Kristin Gourlay

Health Care Reporter

Kristin Espeland Gourlay joined Rhode Island Public Radio in July 2012. Before arriving in Providence, Gourlay covered the environment for WFPL Louisville, KY’s NPR station. And prior to that, she was a reporter and host for Wyoming Public Radio.

Gourlay earned her MS from Columbia University’s Graduate School of Journalism and her BA in anthropology from Lewis & Clark College in Portland, OR.

She’s won multiple national, regional, and local awards for her reporting, and her work has aired on NPR and stations throughout the country. She’s particularly proud of the variety of protective clothing she’s had to wear on assignment, including helmets, waders, safety goggles, and snowshoes.

Originally from Chicago, IL, Gourlay loves music, cooking, and spending time with her family.

Ways to Connect

Ian Donnis / RIPR

Governor Gina Raimondo on Wednesday blamed state vendor Deloitte for delivering what she called a defective IT system for administering human service benefits. Raimondo also apologized to Rhode Islanders for ongoing problems with the Unified Health Infrastructure Project system.

Kristin Gourlay / RIPR

A report on the roll out of the state’s new public benefits program, UHIP, is damning. The message: the problems are worse than we thought.

Kristin Gourlay / RIPR

What’s happening in health in Rhode Island, Feb. 14

VALENTINE’S DAY: Happy Valentine’s Day! Don’t forget to be good to your heart. Stop smoking. Exercise. Eat healthy food. And surround yourself with people you love and who love you.

RIPR FILE

HealthSource RI is wrapping up its open enrollment period amid uncertainty about the future of state-run health care exchanges under President Donald Trump. Signups are down slightly over last year.

Ian Donnis/File Photo / RIPR

State representative Aaron Regunburg has been chairing a House committee on the use of solitary confinement in Rhode Island’s prisons. Solitary has been shown to damage mental health, and a high percentage of attempted suicides in prisons take place in solitary confinement. The question on the table: is this tool worth the cost to an inmate’s mental and physical health? 

Kristin Gourlay / RIPR

Hundreds of millions of dollars have flowed into Rhode Island thanks to the Affordable Care Act, or Obamacare. That money has helped people afford health insurance through HealthSource RI, cover more people under Medicaid than were previously eligible or signed up, and funded hospital innovation and public health programs.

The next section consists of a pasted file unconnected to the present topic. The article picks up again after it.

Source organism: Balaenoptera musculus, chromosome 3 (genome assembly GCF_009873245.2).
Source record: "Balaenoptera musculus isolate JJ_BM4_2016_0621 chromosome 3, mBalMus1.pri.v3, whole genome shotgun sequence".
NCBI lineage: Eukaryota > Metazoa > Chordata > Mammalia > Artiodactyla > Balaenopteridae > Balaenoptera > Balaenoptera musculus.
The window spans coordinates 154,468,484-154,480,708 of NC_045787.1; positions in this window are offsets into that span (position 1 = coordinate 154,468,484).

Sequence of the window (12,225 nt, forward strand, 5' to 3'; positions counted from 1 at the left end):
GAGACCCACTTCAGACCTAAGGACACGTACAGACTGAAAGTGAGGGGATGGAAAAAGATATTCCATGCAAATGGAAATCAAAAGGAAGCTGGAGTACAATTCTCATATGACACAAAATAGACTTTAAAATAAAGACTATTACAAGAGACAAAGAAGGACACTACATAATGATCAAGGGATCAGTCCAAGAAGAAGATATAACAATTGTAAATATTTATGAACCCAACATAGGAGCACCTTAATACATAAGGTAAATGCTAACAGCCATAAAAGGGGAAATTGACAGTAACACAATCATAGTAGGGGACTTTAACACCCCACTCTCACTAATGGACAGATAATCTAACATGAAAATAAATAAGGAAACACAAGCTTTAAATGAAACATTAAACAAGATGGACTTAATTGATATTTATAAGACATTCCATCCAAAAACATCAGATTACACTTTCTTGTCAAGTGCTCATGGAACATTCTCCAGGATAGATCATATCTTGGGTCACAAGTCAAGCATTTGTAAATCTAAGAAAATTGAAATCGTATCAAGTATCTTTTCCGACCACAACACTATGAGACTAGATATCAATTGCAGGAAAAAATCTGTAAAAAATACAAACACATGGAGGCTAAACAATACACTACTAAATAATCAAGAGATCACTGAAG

At a joint hearing of the Senate Committees on Finance and Health and Human Services Tuesday evening, state health officials briefed lawmakers on what the law has accomplished in Rhode Island and what its loss could mean.

John Bender

At a time of increasing debate over racial, religious and political divides, Rhode Islanders share their experiences of reaching beyond the differences that keep many communities apart.

In this ongoing series, we meet people like Adewole Akinbi and Heather Gaydos, whose professional relationship has evolved into something more like family after the death of a co-worker. We also meet a former gang member, Jose Rodriguez, who has become friends with the Providence police officer who once hassled him on the streets.

Kristin Gourlay / RIPR

State lawmakers introduced legislation Tuesday that would give Rhode Islander workers access to paid sick leave. Supporters say more than 40 percent of the state’s workforce doesn’t currently have this benefit.

The proposed bill would allow workers to earn one hour of paid sick leave for every 30 hours worked, for a total of seven days per year. The bill’s sponsor, Representative Aaron Regunberg, says the measure makes sense.

Kristin Gourlay / RIPR

What’s happening in health care in Rhode Island, Feb. 7:

RIPR

State lawmakers plan a hearing Tuesday on the potential impacts of the repeal of the Affordable Care Act. Health officials, consumers, and insurers are among those scheduled to testify.

RI ACLU

The Rhode Island ACLU is demanding details from U.S. Customs and Border officials on how they are handling President Donald Trump’s travel ban. The move is a coordinated freedom of information request with multiple states.

Kristin Gourlay / RIPR

Since President Donald Trump signed an executive order banning travel from seven Muslim-majority nations, many refugees are in limbo. They’re waiting abroad, and some of their family members are waiting for them here.

Kristin Gourlay / RIPR

If the Affordable Care Act is repealed without a replacement, hospitals in Rhode Island could take a hit. 

Kristin Gourlay / RIPR

Right across from the Johnston Town Hall is the home of the Autism Project, a nonprofit that helps kids with autism spectrum disorder learn to cope with their condition. 

File photo

Free bus rides for seniors and disabled Medicaid users end Wednesday. These riders will now pay fifty cents a ride. But the state Department of Elderly Affairs may be able to help offset some of the cost.

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